“Believe me, my young friend, there is nothing - absolutely nothing - half so much worth doing as simply messing about in boats.”
“And don’t I know it Rat!” was my reply ……… And off we went!
That’s what it was like this afternoon when I set to the oars, or should I say ‘sculls’, in view of the renowned company I was in. The objective was to row towards Battlesbridge and to have an interesting time. Hopefully we would return to Hullbridge before sunset - better still, in time for tea. There was very little wind, and because it was relatively calm I had deliberately left the sailing rig at home. Rowing would be fun. Indeed, it was, and with Rat and Mole beside me, what could go wrong?
As I got into the swing of things I listened to Rat chatting to Mole, “Nothing seems really to matter, that's the charm of it. Whether you get away, or whether you don't; whether you arrive at your destination or whether you reach somewhere else, or whether you never get anywhere at all, you're always busy, and you never do anything in particular; and when you've done it there's always something else to do, and you can do it if you like, but you'd much better not.”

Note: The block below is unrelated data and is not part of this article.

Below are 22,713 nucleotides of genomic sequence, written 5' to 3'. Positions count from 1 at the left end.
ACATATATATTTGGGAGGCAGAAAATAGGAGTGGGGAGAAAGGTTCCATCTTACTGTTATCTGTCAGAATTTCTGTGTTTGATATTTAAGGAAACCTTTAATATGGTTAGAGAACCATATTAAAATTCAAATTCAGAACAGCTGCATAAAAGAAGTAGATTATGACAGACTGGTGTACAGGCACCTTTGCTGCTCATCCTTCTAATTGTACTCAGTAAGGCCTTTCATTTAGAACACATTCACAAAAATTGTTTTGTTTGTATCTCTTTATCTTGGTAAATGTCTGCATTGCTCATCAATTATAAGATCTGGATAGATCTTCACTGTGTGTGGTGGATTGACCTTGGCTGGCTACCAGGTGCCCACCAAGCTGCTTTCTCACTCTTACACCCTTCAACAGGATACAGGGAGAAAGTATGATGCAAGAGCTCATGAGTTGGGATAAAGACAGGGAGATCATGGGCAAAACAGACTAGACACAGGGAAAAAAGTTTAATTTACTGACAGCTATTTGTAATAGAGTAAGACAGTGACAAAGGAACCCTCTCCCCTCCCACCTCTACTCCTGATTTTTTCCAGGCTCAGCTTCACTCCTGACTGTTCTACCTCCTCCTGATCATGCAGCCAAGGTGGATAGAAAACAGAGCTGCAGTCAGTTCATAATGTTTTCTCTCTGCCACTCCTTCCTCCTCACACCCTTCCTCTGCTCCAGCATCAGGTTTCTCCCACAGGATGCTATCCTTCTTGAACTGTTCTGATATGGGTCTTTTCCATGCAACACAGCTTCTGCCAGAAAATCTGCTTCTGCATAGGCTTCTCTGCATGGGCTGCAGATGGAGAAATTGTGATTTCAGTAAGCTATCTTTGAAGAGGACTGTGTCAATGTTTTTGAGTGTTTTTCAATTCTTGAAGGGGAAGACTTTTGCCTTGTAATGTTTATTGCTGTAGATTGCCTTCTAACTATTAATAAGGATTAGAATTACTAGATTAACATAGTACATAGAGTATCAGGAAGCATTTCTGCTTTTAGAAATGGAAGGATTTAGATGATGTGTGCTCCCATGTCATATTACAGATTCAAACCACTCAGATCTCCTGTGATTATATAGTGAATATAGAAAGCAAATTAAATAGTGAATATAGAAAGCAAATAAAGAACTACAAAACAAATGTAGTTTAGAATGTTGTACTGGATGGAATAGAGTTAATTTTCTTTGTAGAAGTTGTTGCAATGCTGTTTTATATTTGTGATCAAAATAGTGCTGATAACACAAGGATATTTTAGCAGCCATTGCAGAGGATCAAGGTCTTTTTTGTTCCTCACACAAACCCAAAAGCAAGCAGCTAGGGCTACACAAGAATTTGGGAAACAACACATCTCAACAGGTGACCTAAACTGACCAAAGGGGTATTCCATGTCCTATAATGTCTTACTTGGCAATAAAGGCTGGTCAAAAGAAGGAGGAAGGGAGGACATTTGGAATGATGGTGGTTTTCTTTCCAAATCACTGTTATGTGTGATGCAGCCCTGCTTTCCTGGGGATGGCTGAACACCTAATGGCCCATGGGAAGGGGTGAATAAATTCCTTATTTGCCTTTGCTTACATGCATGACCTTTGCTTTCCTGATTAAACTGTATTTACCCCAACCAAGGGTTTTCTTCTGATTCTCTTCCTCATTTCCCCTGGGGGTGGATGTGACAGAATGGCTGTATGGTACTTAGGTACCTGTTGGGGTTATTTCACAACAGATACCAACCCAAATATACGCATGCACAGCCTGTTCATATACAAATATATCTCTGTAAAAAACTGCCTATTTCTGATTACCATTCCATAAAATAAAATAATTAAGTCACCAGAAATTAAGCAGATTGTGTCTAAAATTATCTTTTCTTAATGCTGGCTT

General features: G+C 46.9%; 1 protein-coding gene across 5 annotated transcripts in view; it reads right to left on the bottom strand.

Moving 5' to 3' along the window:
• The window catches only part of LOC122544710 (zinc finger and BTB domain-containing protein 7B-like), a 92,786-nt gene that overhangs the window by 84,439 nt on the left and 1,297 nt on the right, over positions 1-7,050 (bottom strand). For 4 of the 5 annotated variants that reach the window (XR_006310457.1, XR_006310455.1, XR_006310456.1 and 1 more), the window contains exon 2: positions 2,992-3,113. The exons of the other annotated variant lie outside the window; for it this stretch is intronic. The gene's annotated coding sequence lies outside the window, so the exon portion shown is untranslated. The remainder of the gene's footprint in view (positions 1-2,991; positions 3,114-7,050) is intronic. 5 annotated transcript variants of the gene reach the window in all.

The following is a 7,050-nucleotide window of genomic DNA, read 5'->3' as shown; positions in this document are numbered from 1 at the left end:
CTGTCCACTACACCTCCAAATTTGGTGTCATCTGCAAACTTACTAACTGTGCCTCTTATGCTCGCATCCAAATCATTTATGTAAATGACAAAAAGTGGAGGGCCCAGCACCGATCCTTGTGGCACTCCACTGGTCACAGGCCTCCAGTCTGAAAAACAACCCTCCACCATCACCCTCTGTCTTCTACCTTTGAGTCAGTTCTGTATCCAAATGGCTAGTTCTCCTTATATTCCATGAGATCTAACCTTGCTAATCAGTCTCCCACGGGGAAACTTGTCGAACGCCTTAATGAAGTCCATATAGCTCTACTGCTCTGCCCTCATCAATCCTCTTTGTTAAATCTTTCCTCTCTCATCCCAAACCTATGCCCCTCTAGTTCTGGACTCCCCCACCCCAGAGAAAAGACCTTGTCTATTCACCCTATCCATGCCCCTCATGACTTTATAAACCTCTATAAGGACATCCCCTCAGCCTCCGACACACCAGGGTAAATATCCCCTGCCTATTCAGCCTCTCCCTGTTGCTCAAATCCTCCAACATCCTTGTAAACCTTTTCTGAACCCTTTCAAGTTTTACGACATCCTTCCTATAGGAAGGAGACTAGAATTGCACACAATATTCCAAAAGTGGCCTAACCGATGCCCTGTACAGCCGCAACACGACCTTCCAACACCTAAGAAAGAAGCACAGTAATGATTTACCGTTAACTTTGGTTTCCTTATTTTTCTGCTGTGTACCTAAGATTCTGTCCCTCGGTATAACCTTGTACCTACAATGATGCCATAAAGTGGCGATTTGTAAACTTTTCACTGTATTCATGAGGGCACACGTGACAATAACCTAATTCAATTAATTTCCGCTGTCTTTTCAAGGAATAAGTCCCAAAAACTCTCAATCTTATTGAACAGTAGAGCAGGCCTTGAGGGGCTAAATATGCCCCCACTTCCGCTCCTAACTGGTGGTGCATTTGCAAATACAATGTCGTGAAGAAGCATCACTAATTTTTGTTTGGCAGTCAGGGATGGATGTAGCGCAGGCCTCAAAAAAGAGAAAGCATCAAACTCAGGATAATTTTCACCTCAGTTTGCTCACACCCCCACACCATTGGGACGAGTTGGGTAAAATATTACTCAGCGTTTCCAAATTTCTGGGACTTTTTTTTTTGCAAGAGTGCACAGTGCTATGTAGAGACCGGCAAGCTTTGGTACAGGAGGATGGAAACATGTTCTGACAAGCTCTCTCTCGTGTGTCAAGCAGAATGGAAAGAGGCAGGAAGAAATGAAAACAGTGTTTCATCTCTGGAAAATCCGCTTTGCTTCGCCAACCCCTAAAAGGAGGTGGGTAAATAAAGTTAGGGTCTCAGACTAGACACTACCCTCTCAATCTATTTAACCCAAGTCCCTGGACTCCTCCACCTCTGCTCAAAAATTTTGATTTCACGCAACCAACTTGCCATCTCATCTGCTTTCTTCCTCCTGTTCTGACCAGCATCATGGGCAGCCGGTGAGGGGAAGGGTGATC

Before I knew it, three hours sped by, and there we were back at the slipway. I said goodbye to Rat and Mole, and thanked them for showing me the importance of NOT being earnest and of not being bothered if objectives are not achieved. In fact, why have objectives at all? – Far better to have happenings. Without trying, we merrily made it to Battlesbridge, only once drifting into reeds and surviving in the wake of a speeding motorboat and not colliding with a silent dinghy or being attacked by angry swans.
Tea was absolutely delicious.
As for Pike and me, we would do it again any day with Rat and Mole as our companions.
Wind in the Willows by Kenneth Grahame
The Importance of Being Earnest
Lovely, Bill. Good for Rat and Mole!
Super. So much fun to be had in a little 12'er. Everybody should have a twelve foot dinghy.
I agree with Richard and Brian.... and yes everyone should have a twelve foot dinghy or two, or three!
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